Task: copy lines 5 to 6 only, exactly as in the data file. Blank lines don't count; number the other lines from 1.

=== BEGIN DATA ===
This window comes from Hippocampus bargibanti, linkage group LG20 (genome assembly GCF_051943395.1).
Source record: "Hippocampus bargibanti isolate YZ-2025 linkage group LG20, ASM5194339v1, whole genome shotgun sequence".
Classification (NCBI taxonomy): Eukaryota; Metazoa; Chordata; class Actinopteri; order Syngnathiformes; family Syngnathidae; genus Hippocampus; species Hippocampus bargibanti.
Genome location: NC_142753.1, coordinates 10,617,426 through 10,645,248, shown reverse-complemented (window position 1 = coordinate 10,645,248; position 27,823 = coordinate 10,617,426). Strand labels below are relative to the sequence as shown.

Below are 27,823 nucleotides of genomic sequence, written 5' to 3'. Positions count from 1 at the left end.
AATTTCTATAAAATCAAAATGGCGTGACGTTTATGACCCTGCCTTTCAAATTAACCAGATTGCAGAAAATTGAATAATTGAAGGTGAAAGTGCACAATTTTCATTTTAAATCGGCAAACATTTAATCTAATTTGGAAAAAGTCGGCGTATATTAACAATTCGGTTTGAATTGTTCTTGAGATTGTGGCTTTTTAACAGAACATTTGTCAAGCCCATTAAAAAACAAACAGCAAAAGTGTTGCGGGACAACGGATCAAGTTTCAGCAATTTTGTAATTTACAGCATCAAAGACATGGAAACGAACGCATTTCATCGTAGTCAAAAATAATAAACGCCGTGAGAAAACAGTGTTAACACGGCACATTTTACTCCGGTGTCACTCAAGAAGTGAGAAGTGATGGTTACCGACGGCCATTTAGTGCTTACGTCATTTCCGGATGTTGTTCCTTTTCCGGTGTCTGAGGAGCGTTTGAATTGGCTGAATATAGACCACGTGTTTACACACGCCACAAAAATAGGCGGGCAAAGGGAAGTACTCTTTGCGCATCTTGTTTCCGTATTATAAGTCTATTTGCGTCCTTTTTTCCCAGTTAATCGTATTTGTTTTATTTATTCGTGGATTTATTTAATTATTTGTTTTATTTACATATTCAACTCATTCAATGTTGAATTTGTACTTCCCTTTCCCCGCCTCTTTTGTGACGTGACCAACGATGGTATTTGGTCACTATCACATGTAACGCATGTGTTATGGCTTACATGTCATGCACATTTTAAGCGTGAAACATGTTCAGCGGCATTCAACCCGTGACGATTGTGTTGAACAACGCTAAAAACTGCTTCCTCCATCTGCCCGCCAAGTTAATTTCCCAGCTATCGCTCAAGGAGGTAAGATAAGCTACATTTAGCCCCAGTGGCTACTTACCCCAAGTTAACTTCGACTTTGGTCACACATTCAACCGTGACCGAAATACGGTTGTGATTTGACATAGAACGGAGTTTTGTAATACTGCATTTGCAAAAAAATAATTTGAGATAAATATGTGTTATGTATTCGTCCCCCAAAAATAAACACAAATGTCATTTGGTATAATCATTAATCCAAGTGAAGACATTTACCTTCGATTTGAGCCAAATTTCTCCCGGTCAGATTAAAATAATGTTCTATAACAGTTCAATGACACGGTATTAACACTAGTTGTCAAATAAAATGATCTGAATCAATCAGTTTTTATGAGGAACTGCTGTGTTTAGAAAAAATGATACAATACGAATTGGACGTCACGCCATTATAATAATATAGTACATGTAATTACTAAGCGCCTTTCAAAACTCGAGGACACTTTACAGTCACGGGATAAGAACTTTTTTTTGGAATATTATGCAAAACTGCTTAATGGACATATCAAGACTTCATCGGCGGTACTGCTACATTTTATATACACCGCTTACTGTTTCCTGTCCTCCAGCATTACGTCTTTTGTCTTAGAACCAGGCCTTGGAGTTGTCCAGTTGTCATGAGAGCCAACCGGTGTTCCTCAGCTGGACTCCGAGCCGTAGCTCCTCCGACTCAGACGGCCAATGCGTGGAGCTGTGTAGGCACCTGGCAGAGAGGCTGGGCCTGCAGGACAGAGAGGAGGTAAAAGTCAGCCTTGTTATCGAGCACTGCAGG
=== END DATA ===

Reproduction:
Below are 27,823 nucleotides of genomic sequence, written 5' to 3'. Positions count from 1 at the left end.
AATTTCTATAAAATCAAAATGGCGTGACGTTTATGACCCTGCCTTTCAAATTAACCAGATTGCAGAAAATTGAATAATTGAAGGTGAAAGTGCACAATTTTCATTTTAAATCGGCAAACATTTAATCTAATTTGGAAAAAGTCGGCGTATATTAACAATTCGGTTTGAATTGTTCTTGAGATTGTGGCTTTTTAACAGAACATTTGTCAAGCCCATTAAAAAACAAACAGCAAAAGTGTTGCGGGACAACGGATCAAGTTTCAGCAATTTTGTAATTTACAGCATCAAAGACATGGAAACGAACGCATTTCATCGTAGTCAAAAATAATAAACGCCGTGAGAAAACAGTGTTAACACGGCACATTTTACTCCGGTGTCACTCAAGAAGTGAGAAGTGATGGTTACCGACGGCCATTTAGTGCTTACGTCATTTCCGGATGTTGTTCCTTTTCCGGTGTCTGAGGAGCGTTTGAATTGGCTGAATATAGACCACGTGTTTACACACGCCACAAAAATAGGCGGGCAAAGGGAAGTACTCTTTGCGCATCTTGTTTCCGTATTATAAGTCTATTTGCGTCCTTTTTTCCCAGTTAATCGTATTTGTTTTATTTATTCGTGGATTTATTTAATTATTTGTTTTATTTACATATTCAACTCATTCAATGTTGAATTTGTACTTCCCTTTCCCCGCCTCTTTTGTGACGTGACCAACGATGGTATTTGGTCACTATCACATGTAACGCATGTGTTATGGCTTACATGTCATGCACATTTTAAGCGTGAAACATGTTCAGCGGCATTCAACCCGTGACGATTGTGTTGAACAACGCTAAAAACTGCTTCCTCCATCTGCCCGCCAAGTTAATTTCCCAGCTATCGCTCAAGGAGGTAAGATAAGCTACATTTAGCCCCAGTGGCTACTTACCCCAAGTTAACTTCGACTTTGGTCACACATTCAACCGTGACCGAAATACGGTTGTGATTTGACATAGAACGGAGTTTTGTAATACTGCATTTGCAAAAAAATAATTTGAGATAAATATGTGTTATGTATTCGTCCCCCAAAAATAAACACAAATGTCATTTGGTATAATCATTAATCCAAGTGAAGACATTTACCTTCGATTTGAGCCAAATTTCTCCCGGTCAGATTAAAATAATGTTCTATAACAGTTCAATGACACGGTATTAACACTAGTTGTCAAATAAAATGATCTGAATCAATCAGTTTTTATGAGGAACTGCTGTGTTTAGAAAAAATGATACAATACGAATTGGACGTCACGCCATTATAATAATATAGTACATGTAATTACTAAGCGCCTTTCAAAACTCGAGGACACTTTACAGTCACGGGATAAGAACTTTTTTTTGGAATATTATGCAAAACTGCTTAATGGACATATCAAGACTTCATCGGCGGTACTGCTACATTTTATATACACCGCTTACTGTTTCCTGTCCTCCAGCATTACGTCTTTTGTCTTAGAACCAGGCCTTGGAGTTGTCCAGTTGTCATGAGAGCCAACCGGTGTTCCTCAGCTGGACTCCGAGCCGTAGCTCCTCCGACTCAGACGGCCAATGCGTGGAGCTGTGTAGGCACCTGGCAGAGAGGCTGGGCCTGCAGGACAGAGAGGAGGTAAAAGTCAGCCTTGTTATCGAGCACTGCAGG